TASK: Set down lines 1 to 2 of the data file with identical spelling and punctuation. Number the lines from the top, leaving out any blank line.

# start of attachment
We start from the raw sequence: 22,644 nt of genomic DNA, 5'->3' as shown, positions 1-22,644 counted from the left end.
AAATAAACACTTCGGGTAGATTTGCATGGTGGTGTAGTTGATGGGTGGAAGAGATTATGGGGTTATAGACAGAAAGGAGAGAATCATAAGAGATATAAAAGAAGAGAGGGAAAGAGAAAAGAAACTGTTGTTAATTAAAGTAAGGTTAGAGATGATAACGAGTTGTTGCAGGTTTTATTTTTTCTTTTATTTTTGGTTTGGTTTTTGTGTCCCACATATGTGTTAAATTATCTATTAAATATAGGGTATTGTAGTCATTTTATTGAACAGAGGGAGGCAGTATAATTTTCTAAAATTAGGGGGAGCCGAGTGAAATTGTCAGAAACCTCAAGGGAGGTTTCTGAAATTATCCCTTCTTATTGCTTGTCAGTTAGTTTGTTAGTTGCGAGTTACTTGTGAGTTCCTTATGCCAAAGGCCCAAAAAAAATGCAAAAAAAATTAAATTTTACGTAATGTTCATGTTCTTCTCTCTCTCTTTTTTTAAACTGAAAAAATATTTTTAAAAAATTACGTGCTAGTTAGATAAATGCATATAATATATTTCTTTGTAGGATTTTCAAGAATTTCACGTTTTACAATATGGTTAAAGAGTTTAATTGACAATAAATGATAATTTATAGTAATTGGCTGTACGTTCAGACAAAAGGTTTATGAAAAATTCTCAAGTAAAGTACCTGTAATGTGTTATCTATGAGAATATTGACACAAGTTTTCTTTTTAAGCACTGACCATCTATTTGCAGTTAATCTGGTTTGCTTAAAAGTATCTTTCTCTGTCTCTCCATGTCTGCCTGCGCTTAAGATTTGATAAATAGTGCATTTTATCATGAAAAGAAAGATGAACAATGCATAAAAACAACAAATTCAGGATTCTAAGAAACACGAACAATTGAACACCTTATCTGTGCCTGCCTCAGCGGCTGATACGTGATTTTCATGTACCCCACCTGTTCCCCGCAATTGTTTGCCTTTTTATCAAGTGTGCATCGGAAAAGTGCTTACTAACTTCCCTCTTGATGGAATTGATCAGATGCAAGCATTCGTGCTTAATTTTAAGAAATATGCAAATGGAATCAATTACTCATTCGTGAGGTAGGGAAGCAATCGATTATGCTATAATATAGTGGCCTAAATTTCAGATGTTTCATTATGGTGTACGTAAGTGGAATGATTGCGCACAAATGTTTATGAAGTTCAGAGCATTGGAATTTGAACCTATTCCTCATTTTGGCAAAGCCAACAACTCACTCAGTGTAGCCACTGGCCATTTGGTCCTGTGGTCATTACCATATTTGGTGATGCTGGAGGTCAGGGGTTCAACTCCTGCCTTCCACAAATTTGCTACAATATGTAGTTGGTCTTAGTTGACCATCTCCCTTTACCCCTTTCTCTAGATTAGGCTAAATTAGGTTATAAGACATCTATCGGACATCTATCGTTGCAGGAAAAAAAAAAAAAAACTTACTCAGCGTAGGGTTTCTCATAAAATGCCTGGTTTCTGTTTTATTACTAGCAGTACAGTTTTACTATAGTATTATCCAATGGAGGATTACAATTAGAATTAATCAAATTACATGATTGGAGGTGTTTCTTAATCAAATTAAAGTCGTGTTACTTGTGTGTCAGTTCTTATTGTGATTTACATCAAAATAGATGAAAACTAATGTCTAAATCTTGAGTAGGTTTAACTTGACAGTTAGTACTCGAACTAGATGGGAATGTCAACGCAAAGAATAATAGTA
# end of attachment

We start from the raw sequence: 22,644 nt of genomic DNA, 5'->3' as shown, positions 1-22,644 counted from the left end.
AAATAAACACTTCGGGTAGATTTGCATGGTGGTGTAGTTGATGGGTGGAAGAGATTATGGGGTTATAGACAGAAAGGAGAGAATCATAAGAGATATAAAAGAAGAGAGGGAAAGAGAAAAGAAACTGTTGTTAATTAAAGTAAGGTTAGAGATGATAACGAGTTGTTGCAGGTTTTATTTTTTCTTTTATTTTTGGTTTGGTTTTTGTGTCCCACATATGTGTTAAATTATCTATTAAATATAGGGTATTGTAGTCATTTTATTGAACAGAGGGAGGCAGTATAATTTTCTAAAATTAGGGGGAGCCGAGTGAAATTGTCAGAAACCTCAAGGGAGGTTTCTGAAATTATCCCTTCTTATTGCTTGTCAGTTAGTTTGTTAGTTGCGAGTTACTTGTGAGTTCCTTATGCCAAAGGCCCAAAAAAAATGCAAAAAAAATTAAATTTTACGTAATGTTCATGTTCTTCTCTCTCTCTTTTTTTAAACTGAAAAAATATTTTTAAAAAATTACGTGCTAGTTAGATAAATGCATATAATATATTTCTTTGTAGGATTTTCAAGAATTTCACGTTTTACAATATGGTTAAAGAGTTTAATTGACAATAAATGATAATTTATAGTAATTGGCTGTACGTTCAGACAAAAGGTTTATGAAAAATTCTCAAGTAAAGTACCTGTAATGTGTTATCTATGAGAATATTGACACAAGTTTTCTTTTTAAGCACTGACCATCTATTTGCAGTTAATCTGGTTTGCTTAAAAGTATCTTTCTCTGTCTCTCCATGTCTGCCTGCGCTTAAGATTTGATAAATAGTGCATTTTATCATGAAAAGAAAGATGAACAATGCATAAAAACAACAAATTCAGGATTCTAAGAAACACGAACAATTGAACACCTTATCTGTGCCTGCCTCAGCGGCTGATACGTGATTTTCATGTACCCCACCTGTTCCCCGCAATTGTTTGCCTTTTTATCAAGTGTGCATCGGAAAAGTGCTTACTAACTTCCCTCTTGATGGAATTGATCAGATGCAAGCATTCGTGCTTAATTTTAAGAAATATGCAAATGGAATCAATTACTCATTCGTGAGGTAGGGAAGCAATCGATTATGCTATAATATAGTGGCCTAAATTTCAGATGTTTCATTATGGTGTACGTAAGTGGAATGATTGCGCACAAATGTTTATGAAGTTCAGAGCATTGGAATTTGAACCTATTCCTCATTTTGGCAAAGCCAACAACTCACTCAGTGTAGCCACTGGCCATTTGGTCCTGTGGTCATTACCATATTTGGTGATGCTGGAGGTCAGGGGTTCAACTCCTGCCTTCCACAAATTTGCTACAATATGTAGTTGGTCTTAGTTGACCATCTCCCTTTACCCCTTTCTCTAGATTAGGCTAAATTAGGTTATAAGACATCTATCGGACATCTATCGTTGCAGGAAAAAAAAAAAAAAACTTACTCAGCGTAGGGTTTCTCATAAAATGCCTGGTTTCTGTTTTATTACTAGCAGTACAGTTTTACTATAGTATTATCCAATGGAGGATTACAATTAGAATTAATCAAATTACATGATTGGAGGTGTTTCTTAATCAAATTAAAGTCGTGTTACTTGTGTGTCAGTTCTTATTGTGATTTACATCAAAATAGATGAAAACTAATGTCTAAATCTTGAGTAGGTTTAACTTGACAGTTAGTACTCGAACTAGATGGGAATGTCAACGCAAAGAATAATAGTA